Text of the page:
|Construction underway at the Dawei Special Economic Zone site. Photo: Mizzima|
China is showing interest in reviving long-standing proposals for a deep-water canal through the narrowest part of Thailand’s long peninsula to link the Indian Ocean with the South China Sea.
Two companies formed by the governments of Myanmar and Thailand will take over as the main developers of the Dawei Special Economic Zone, project chairman U Aye Myint told a news conference in Yangon on December 2.
The stagnant Dawei deep-sea port and industrial project took a small step forward after Myanmar agreed to secure loans from the Asian Development Bank (ADB) to invest in significant infrastructure development.
Myanmar has worked out a 75-year plan to develop its Dawei Special Economic Zone (SEZ) in southern Tanintharyi region, seeking strategic partnership with Japan in additional to Thailand and inviting international tenders and developers for the implementation of the SEZ project.
The plan, in five phases of different duration, will be implemented on land covering 44,850 acres (18,164 hectares) in total, according to U Aye Myint, chairman of the Central Working Committee for Implementation of the Dawei SEZ.
No environmentally and socially harmful projects will be allowed in the SEZ, the first of its kind in the country, added U Aye Myint, the newly-appointed minister of labor, employment and social security.
Featuring small and midsize enterprises (SME) specialized in garments, leather products, food, rubber, industry-based agricultural products and furniture, the first phase of the project, scheduled for completion in five years, will be implemented on a land of 2,500 acres.
The second phase also spans five years, and is to be implemented on an extended land of 2,000 acres catering to steel, fertilizer, oil refinery and vehicle manufacturing factories.
The third phase, which will last 10 years, will include building plastic, chemicals and crude oil refinery factories, while in the fourth and fifth phases, commercial firms and marketing companies will be introduced.
The Dawei SEZ also includes infrastructure projects such as building a deep-sea port and a Myanmar-Thai highway, power plants, a dam and residential housing.
Myanmar and Thailand initially signed a framework agreement in November 2010 to implement the projects of Dawei deep-sea port, industrial zone, and road and rail link to Thailand in the Tanintharyi region.
Afterwards, Myanmar and Thailand set up a joint committee on comprehensive development of the Dawei SEZ and its related projects during Vice President U Nyan Tun's first visit to Bangkok in November 2012.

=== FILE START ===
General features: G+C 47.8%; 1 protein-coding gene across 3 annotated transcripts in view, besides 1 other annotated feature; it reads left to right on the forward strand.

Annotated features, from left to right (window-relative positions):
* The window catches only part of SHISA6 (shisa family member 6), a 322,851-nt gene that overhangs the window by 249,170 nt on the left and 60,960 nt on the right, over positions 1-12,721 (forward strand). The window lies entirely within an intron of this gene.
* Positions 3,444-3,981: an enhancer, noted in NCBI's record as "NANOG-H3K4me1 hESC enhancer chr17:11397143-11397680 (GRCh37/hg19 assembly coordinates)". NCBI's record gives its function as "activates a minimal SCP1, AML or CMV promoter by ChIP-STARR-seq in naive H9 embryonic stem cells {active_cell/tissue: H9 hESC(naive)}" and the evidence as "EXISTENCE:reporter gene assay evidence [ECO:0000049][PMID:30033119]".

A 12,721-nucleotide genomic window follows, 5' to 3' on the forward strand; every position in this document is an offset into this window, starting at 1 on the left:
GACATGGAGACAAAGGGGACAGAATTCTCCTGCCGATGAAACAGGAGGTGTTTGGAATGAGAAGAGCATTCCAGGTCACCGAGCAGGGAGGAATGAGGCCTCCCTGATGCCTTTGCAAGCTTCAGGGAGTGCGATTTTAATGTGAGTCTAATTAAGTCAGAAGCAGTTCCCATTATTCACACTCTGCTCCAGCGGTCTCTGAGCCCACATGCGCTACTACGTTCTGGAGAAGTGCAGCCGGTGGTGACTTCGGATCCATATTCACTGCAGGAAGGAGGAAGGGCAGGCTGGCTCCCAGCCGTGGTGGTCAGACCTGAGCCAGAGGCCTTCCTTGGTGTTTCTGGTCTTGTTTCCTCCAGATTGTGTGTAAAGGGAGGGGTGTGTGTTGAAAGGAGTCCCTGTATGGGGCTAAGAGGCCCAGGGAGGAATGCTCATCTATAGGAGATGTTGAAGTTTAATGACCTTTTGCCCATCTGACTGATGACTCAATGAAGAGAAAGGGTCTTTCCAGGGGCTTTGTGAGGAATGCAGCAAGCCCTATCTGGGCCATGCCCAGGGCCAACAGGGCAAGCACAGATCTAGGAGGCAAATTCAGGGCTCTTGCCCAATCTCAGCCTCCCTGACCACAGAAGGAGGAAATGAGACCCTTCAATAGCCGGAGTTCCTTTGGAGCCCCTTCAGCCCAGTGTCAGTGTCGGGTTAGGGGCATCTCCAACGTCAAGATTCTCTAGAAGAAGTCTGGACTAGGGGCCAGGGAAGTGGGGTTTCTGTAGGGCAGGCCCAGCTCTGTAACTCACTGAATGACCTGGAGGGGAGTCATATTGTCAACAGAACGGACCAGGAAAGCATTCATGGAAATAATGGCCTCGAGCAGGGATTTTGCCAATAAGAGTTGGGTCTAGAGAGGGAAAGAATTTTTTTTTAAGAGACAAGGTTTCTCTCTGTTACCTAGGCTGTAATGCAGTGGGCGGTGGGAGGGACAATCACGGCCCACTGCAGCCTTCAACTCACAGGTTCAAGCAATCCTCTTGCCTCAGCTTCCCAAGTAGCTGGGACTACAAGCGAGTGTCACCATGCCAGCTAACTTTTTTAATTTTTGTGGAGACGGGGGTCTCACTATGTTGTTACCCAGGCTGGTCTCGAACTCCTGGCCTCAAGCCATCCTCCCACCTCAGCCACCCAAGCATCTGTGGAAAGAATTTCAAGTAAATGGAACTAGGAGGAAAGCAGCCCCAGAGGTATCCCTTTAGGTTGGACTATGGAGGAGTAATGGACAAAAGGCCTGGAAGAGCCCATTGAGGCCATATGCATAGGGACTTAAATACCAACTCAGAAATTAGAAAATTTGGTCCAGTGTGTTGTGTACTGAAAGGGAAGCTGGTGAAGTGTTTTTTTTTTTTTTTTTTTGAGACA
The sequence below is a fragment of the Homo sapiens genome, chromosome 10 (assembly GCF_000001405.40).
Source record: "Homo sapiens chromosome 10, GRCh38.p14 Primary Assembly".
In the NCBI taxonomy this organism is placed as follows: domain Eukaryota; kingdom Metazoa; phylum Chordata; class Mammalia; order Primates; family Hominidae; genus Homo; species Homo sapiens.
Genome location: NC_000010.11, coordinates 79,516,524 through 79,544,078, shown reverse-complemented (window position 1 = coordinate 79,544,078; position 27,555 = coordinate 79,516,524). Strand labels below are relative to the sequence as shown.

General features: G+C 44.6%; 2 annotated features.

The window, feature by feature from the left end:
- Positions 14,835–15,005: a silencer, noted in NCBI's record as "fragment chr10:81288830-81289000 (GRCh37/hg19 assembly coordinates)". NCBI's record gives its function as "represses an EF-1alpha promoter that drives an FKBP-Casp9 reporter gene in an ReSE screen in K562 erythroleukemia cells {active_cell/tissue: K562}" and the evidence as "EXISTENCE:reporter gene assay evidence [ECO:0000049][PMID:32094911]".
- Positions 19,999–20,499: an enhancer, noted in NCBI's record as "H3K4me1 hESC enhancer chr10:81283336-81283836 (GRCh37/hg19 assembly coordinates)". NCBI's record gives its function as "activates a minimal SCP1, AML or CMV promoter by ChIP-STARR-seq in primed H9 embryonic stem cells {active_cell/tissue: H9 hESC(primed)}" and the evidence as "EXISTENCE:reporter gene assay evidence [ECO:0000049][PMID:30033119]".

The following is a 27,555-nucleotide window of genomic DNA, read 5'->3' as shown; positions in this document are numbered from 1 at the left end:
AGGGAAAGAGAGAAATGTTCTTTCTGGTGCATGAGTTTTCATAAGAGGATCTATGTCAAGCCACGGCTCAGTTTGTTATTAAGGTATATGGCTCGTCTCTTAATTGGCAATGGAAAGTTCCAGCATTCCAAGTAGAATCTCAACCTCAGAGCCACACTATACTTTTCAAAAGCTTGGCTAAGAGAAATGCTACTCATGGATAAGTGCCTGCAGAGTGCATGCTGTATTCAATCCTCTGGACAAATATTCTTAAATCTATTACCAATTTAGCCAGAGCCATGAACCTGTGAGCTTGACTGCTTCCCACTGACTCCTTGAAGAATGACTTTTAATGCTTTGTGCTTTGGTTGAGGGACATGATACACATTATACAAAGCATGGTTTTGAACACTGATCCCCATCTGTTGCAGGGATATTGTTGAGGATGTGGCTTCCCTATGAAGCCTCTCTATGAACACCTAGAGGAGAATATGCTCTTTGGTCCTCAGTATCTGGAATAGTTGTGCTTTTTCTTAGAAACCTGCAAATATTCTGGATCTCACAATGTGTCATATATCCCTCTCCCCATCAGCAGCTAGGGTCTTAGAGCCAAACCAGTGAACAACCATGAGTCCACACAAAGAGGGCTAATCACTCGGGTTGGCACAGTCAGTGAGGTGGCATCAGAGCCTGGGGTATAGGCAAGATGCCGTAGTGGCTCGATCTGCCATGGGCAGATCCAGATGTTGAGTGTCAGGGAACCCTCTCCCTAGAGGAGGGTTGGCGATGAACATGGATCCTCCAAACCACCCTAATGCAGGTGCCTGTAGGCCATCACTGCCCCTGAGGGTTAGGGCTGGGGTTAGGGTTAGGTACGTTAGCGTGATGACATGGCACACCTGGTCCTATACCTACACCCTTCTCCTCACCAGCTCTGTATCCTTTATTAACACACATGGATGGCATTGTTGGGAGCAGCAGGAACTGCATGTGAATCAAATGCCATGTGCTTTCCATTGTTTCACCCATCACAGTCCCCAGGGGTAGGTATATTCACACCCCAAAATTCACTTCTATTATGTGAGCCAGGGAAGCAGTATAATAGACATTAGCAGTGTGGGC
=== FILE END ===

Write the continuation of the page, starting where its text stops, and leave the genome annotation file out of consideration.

During his second visit in June this year to attend the Second Myanmar-Thai Joint High Level Committee Meeting in Bangkok on Dawei SEZ, U Nyan Tun called for effective implementation of the Dawei SEZ project in line with international standards.
He also urged the seeking of mutually beneficial ways for Myanmar people and investors, and choosing those who would use cutting edge technology and machines to avoid impacts on the environment.
That meeting, also attended by Thai Deputy Prime Minister and Finance Minister Kittiratt Na-Ranong, agreed on a framework of the first five-year development plan between 2014 and 2018.
The development plan focuses on infrastructure development including roads connecting the Dawei project to border province of Kanchanaburi, small-size sea port, natural gas-fuelled power generating plant, reservoirs and land development for industrial estates.
The Thai side said the whole infrastructure development plan alone is expected to cost 300-400 billion U.S. dollars. However, the first five-year infrastructure development plan will cost only 976 million dollars.
The meeting also agreed that on the initial capital of Dawei SEZ Development, the company set up to give consultations, and invite and select investors to develop the project, both countries will hold equal shares in the company through Myanmar's Foreign Economic Relations Department (FERD) and Thailand's Neighboring Countries Economic Development (NEDA) with 12 million baht, or about 390,000 dollars of initial capital.
After inviting Japan to join in development of the project as a strategic partner, a follow-up tripartite meeting of Myanmar, Thailand and Japan have been focusing on setting up of special purpose vehicles (SPV) production base.
To boost implementation of the project, Thai Prime Minister Yingluck Shinawatra visited the Dawei region in December 2012 for the first time, pledging to cooperate closely with Myanmar to implement the project more effectively.
Dawei region serves as southern economic corridor of the Greater Mekong Subregion.
Farmland owner Win Lwin Oo has revealed that the Thai construction firm Italian-Thai (ITD) has agreed compensation with him over damages to his land caused by the construction of the Dawei-Kanchanaburi Highway.
On June 8, two sections of highway were built across his farmland and the area had to be fenced off. The local farmer accused the firm of failing to safeguard against the perishing of long-term plantations, the blockage of streams, and the perishing of crops caused by waterlogged soil during the rainy season.